I have to do the same thing with the Internet, because that's where I get most of my news. Honestly, the Internet is harder for me to give up than TV ever has been.

Jan Morrison said...

I couldn't agree more. I'm completely into politics and want to know what is happening in the world YET I do not need a steady diet of bad news. So I read the papers on the weekend, listen to a few current affairs shows on the radio (CBC - thank Goddess). For the rest of my travelling time I take audio books out from the library. Heaven and I arrive not in a fury. Media diets are a damn good thing.

Jemi Fraser said...

I take my news in small doses as my heartache allows. It's so hard to see so much sorrow and heart ache - but there's also a ton of awesome happening out there as well. Just wish it got more air time!

Patricia Stoltey said...

I feel better knowing I'm not the only one. One of the biggest changes I made in my life recently is to change the car radio station from talk shows to a wonderful light rock station. I'm a happier person now, at least when I'm in my car. :D

pam2spicy said...

A very thoughtful post. I don't watch the news very much for the same reasons. It is just too intense. But I do need to throw in a bit of something I have learned along the way. We need to be informed. If you can make a stand for justice, one little step at a time, it is the only way the world will change. Someone said to be the change you wish to see in the world. With that said, I suggest being informed enough to express your idea, not in an angry way but it might be the seed that moves someone to see things differently.

LD Masterson said...

Well said.

Emily R. King said...

I can understand this way of thinking too. Great post, Pat!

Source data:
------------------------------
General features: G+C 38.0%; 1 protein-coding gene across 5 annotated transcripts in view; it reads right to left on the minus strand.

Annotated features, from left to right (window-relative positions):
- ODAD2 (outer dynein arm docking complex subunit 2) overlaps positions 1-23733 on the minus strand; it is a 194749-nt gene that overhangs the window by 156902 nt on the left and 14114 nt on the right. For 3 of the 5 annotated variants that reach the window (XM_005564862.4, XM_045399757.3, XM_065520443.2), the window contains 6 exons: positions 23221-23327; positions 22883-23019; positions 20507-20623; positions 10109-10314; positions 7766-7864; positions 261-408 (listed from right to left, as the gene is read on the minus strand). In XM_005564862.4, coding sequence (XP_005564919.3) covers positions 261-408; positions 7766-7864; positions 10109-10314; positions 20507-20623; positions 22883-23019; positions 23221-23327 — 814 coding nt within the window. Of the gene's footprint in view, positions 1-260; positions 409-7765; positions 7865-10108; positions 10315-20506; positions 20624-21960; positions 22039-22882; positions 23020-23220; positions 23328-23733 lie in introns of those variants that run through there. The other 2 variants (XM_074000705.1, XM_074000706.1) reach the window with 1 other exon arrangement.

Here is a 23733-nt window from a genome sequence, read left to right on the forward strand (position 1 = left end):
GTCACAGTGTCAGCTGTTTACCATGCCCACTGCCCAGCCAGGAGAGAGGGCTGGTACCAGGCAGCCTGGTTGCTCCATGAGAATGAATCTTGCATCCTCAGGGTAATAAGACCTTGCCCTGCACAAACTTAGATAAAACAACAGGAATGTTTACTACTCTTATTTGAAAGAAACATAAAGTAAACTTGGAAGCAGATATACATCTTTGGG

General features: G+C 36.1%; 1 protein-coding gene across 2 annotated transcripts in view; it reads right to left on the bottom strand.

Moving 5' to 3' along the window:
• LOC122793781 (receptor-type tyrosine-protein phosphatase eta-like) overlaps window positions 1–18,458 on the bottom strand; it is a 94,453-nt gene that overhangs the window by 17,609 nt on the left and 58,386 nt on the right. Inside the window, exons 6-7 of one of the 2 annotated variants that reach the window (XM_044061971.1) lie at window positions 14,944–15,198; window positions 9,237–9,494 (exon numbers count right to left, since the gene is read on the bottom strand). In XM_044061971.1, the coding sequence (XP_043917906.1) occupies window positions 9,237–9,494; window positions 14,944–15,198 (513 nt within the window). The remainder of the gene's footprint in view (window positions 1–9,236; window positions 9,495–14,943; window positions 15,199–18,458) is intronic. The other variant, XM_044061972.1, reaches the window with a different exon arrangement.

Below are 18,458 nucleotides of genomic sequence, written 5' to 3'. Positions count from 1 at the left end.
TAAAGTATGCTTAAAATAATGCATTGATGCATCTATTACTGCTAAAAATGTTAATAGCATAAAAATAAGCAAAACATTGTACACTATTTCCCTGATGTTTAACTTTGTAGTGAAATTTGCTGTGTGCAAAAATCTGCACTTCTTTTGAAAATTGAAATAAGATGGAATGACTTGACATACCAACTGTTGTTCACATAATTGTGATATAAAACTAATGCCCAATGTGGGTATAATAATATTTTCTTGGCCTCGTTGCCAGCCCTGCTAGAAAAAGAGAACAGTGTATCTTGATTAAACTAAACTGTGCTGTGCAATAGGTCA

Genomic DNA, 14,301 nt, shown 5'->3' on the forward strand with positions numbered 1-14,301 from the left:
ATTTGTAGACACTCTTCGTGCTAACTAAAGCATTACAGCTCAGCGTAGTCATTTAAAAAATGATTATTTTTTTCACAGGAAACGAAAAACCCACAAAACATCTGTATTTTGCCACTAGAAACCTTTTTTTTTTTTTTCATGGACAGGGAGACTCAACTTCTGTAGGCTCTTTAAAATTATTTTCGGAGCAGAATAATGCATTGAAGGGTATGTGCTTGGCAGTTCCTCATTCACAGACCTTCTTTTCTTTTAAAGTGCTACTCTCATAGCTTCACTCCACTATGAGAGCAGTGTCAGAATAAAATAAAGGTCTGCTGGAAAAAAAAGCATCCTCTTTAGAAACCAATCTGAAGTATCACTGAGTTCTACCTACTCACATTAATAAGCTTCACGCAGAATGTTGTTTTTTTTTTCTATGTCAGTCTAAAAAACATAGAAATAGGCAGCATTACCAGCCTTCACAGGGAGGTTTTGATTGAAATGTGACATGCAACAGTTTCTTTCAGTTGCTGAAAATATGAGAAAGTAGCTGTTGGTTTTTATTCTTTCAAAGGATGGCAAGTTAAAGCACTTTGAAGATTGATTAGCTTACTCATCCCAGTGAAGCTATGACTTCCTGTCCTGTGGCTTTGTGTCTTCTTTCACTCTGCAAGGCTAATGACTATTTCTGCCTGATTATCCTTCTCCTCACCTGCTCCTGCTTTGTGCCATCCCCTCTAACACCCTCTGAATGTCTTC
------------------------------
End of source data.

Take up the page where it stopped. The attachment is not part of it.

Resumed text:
Dean K Miller said...

I, too choose to focus on the positive aspects. I can't change Newtown, Aurora, etc. now, but I can be a positive influence to someone nearby and maybe new...and then pray the trickle up/pay it forward theory has more energy and power than the the negative.

Lately I've read "The Road to Kosovo" and "Blood Diamonds" by Greg Campbell. Okay, so not the most "positive" subjects but riveting reads. Also "Faith Alive" by Erika Wiebe Nossokoff which is as uplifting a story as any. J.A. Kazimer's "Froggy Story" was rancidly funny and her "Dopesick :A Love Story" was as far out of my normal genre as I've gone and I loved it as well. Just finished "Dan's War" by Milt Mays and liked it a lot. While I'm waiting for April Moore's "Folsom's 93..." to arrive this week, I'm reading a short story by a writer in Louisville who was asking for feedback.

If ya'll ever get down about things...stop by my web/blog site. I think you'll find something to pick up your thoughts.

RichardK said...

First, thanks for your dose of self-promotion, Dean - it warms my heart to see others coming around to my cultish way of thinking. Now, as to the tin foil hats...

Pat, I was a news junkie for years, even going so far as to getting a Journalism degree. Today, I take a glance at headlines and that's about it. I do try to stay informed about local situations, especially if a wildfire is barreling our way, but I've even reduced my time listening to NPR in favor of audio books. What's even more insane, at least to my kids, is I've gotten rid of cable and unplugged the television once or twice this summer.

You have to take a break from the barrage of the apocalyptic media once in a while to clear your head and realize it focuses on a small percentage of what's going on. As someone else said, there's plenty of positive events going on that are not being covered.

M. K. Theodoratus said...
This comment has been removed by the author.
M. K. Theodoratus said...

One saving grace. There's a mute button when reporters get too hysterical. ... And an off button too before & after you get the weather.

Donna Volkenannt said...

Thanks for this thought-provoking post. When I get overwhelmed with all the negative news reports, I pick up a book or switch the station to the ballgame.

Mark Means said...

Totally agree and I'm drifting closer and closer to that way of thinking, myself.

The danger in it, though, is becoming -too- disconnected.

That said, though, I keep up on world events, but never watch the news as Journalism is dead and waiting for the funeral.